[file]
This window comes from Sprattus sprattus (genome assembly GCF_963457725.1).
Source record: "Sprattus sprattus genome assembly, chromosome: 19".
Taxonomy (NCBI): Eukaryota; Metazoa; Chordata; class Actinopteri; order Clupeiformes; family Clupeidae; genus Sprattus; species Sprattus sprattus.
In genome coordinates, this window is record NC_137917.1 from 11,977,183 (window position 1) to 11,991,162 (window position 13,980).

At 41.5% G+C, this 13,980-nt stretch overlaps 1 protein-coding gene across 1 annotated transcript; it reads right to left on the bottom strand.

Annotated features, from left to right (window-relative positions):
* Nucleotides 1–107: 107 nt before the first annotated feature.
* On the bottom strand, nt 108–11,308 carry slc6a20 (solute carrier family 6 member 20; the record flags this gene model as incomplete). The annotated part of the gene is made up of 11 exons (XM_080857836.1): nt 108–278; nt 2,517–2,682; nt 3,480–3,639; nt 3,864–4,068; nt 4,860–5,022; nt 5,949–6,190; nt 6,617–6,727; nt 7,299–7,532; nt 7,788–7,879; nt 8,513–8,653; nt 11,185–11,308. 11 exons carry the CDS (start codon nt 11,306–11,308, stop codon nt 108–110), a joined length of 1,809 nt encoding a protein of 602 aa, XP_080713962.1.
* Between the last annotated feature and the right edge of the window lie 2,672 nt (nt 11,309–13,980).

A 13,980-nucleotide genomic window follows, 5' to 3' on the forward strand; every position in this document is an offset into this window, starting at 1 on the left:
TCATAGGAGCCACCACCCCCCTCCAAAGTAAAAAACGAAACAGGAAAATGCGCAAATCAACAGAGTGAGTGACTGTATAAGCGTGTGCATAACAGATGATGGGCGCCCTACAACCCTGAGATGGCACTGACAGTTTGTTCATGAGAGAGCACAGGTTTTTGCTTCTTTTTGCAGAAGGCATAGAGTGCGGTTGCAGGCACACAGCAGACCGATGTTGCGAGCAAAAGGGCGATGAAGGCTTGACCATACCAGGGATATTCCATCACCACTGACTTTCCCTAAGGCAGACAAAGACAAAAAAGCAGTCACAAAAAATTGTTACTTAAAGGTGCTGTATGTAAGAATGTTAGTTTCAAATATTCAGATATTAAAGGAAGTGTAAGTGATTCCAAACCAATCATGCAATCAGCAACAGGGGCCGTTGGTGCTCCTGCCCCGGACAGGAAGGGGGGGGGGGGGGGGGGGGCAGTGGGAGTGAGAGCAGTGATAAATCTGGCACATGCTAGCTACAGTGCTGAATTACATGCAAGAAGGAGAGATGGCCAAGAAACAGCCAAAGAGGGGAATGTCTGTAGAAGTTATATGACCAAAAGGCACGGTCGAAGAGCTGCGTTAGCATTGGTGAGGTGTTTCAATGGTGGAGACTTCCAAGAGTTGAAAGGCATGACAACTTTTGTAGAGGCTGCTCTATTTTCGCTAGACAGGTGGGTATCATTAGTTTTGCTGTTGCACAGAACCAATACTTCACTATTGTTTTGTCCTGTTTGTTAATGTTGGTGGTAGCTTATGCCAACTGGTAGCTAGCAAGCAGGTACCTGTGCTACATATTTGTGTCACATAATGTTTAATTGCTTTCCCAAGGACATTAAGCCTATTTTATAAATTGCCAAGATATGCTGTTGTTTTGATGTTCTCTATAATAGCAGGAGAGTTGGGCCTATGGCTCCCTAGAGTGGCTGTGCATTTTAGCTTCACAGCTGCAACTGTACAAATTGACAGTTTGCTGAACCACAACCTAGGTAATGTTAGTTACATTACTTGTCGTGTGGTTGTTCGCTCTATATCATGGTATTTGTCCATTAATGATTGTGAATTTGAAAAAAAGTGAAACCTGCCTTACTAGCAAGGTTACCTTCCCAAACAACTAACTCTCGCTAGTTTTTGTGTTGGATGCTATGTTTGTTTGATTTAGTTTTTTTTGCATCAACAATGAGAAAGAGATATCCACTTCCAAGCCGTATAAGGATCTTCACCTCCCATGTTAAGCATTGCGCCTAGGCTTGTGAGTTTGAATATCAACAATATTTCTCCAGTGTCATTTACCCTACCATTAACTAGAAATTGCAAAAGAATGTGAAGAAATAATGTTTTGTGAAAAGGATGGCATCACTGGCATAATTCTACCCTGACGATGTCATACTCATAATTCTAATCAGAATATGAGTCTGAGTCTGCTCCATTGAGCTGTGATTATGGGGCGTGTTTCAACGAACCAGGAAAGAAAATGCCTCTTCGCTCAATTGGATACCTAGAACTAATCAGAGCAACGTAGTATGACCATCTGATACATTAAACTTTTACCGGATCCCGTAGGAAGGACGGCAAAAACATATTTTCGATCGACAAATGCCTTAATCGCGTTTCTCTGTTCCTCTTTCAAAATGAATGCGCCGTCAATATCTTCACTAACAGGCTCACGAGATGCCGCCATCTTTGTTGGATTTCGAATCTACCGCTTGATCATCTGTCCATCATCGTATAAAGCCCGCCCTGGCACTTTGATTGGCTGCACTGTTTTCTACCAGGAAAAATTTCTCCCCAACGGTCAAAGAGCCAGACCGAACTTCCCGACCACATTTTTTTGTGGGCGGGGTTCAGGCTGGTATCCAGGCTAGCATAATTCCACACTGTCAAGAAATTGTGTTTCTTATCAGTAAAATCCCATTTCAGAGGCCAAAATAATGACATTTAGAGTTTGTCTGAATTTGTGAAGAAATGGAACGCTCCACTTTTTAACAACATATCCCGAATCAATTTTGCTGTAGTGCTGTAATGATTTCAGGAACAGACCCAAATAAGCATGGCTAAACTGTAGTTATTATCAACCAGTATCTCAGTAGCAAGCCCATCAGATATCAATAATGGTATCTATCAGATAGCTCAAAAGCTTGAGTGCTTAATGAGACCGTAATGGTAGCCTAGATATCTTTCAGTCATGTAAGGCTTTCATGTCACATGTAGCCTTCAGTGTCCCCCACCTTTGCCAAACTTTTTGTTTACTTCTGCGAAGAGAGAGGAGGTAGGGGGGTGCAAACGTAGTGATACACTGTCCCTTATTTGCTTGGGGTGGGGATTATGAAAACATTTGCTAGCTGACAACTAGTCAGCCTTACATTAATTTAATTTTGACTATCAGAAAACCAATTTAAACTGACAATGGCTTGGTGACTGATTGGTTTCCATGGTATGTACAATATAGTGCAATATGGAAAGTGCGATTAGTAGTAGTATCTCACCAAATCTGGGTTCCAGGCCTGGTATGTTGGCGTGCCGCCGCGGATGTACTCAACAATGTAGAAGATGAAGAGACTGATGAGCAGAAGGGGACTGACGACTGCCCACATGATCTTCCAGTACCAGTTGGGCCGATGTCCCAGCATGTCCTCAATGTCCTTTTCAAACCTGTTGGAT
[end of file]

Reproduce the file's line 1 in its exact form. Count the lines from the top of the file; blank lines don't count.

This window comes from Sprattus sprattus (genome assembly GCF_963457725.1).